Citizenship eludes trafficking victims
Kathmandu, September 3:
Though the amended Citizenship Act has eased the process of getting citizenship certificates for others, victims of human trafficking are still facing difficulties in receiving the same.
This is seriously affecting the rehabilitation process of the victims as citizenship certificates are required to open bank accounts, purchase land and in every other government formalities.
Kaushila Singh from Kanchanpur said she could not save her earning because she did not have a bank account. “I couldn’t open a bank account because I didn’t have a citizenship certificate. When I applied for citizenship from my own village, VDC official asked me to summon my husband, who had already left me,” she said.
Sita Pun from Kaski and Risu Singh from Birgunj have similar stories to share. They said they were not getting good jobs because they did not have citizenship certificate. They demanded the government take the issue seriously and initiate measures to provide citizenship to the victims of human trafficking.
Only eight of the 75 women taking shelter in Maiti Nepal have citizenship certificates. The eight women got citizenship certificates only after strong lobbying of Maiti Nepal.
Binita Shrestha, assistant shelter in-charge in Maiti Nepal, said rescued women were not getting citizen certificates because of the lack of guardians.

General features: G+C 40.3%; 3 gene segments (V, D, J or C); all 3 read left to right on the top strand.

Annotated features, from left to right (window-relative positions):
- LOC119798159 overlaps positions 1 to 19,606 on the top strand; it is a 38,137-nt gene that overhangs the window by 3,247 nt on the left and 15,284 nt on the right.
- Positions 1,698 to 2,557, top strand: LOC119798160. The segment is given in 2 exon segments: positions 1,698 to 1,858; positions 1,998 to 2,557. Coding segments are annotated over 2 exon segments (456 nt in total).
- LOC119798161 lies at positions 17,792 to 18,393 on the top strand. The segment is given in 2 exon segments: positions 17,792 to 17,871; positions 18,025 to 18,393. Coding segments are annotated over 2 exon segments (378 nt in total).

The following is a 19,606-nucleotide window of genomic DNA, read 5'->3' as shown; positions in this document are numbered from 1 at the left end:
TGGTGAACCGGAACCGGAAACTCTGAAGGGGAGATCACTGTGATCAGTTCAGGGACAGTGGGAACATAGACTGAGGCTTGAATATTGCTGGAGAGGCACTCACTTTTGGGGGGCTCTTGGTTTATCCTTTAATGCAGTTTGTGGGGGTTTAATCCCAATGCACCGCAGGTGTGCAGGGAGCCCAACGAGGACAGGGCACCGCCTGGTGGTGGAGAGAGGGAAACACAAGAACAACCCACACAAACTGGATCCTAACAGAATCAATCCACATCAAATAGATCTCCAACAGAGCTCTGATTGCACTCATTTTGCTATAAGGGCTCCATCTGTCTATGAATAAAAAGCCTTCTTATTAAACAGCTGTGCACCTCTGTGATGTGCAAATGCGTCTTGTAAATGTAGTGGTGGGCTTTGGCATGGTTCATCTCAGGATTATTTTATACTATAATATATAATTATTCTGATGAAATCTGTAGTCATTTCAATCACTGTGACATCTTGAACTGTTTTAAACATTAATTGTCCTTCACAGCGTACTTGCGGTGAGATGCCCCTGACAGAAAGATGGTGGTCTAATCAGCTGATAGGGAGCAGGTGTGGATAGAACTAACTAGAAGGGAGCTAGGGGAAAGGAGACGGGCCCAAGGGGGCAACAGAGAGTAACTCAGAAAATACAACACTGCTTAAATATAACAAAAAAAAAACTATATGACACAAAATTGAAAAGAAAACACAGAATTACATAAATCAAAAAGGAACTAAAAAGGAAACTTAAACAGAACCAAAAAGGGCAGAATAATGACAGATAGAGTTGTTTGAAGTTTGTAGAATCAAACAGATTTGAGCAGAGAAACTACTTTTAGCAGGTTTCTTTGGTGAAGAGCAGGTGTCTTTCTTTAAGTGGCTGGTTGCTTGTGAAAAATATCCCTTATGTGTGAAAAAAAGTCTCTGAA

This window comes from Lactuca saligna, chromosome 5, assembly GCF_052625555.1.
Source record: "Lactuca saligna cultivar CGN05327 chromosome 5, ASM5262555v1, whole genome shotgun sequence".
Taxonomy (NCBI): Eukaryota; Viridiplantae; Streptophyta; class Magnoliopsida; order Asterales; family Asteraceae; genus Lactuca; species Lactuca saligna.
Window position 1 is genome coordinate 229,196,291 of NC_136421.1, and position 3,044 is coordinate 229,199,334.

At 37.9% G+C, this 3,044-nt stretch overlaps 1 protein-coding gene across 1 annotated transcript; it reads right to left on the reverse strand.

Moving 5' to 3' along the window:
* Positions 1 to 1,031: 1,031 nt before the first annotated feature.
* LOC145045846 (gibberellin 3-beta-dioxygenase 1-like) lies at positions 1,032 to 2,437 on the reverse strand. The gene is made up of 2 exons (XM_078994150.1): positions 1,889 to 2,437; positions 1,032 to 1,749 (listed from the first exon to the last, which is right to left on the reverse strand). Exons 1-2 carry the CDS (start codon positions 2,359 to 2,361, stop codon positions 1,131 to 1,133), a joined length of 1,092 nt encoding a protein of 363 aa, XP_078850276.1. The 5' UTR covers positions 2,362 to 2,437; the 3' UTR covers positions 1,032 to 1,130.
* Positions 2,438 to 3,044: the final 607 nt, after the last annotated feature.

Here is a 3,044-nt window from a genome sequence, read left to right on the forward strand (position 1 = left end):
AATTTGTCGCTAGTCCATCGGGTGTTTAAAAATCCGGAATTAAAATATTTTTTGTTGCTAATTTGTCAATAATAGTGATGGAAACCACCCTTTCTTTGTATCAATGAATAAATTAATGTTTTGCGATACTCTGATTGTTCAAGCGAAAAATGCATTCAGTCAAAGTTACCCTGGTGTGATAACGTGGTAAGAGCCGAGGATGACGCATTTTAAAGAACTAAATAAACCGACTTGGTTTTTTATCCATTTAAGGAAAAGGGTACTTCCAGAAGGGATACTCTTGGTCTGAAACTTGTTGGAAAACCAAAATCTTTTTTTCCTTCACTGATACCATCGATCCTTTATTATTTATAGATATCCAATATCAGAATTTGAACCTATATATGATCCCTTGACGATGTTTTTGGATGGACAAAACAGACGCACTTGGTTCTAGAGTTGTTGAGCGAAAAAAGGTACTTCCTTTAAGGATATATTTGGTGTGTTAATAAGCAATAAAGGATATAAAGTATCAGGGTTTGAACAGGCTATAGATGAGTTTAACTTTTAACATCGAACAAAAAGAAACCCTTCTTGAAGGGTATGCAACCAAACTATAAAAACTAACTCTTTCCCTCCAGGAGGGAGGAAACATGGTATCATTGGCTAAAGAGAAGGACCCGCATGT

“There is no problem for women whose families are identified. But the women who prefer to be independent and the family of whose are missing are having difficulties in getting the citizenship certificates,” she said.
However, Ritu Raj Bhandari, spokesperson for the Ministry of Women, Children and Social Welfare, said the Nepal Citizenship Act 2006 had given privilege of getting citizenship
certificates without the mention of parents in special cases. He said the ministry was received any complaint from the trafficking victims over the issue. “We will provide full support for such women to get citizenship certificate,” Bhandari assured.
Maiti Nepal rescued 48 women from India and Gulf countries and intercepted 2,790 women
from border points in 2007. The ministry does not have data on the number of trafficked women.
Human trafficking in South Asia takes place in many forms and for variety of purposes like organ transplant, camel jockeying, bonded labour, domestic servitude, sex trade, hazardous labour, forced marriage, illegal adoption and pornography, reports have said.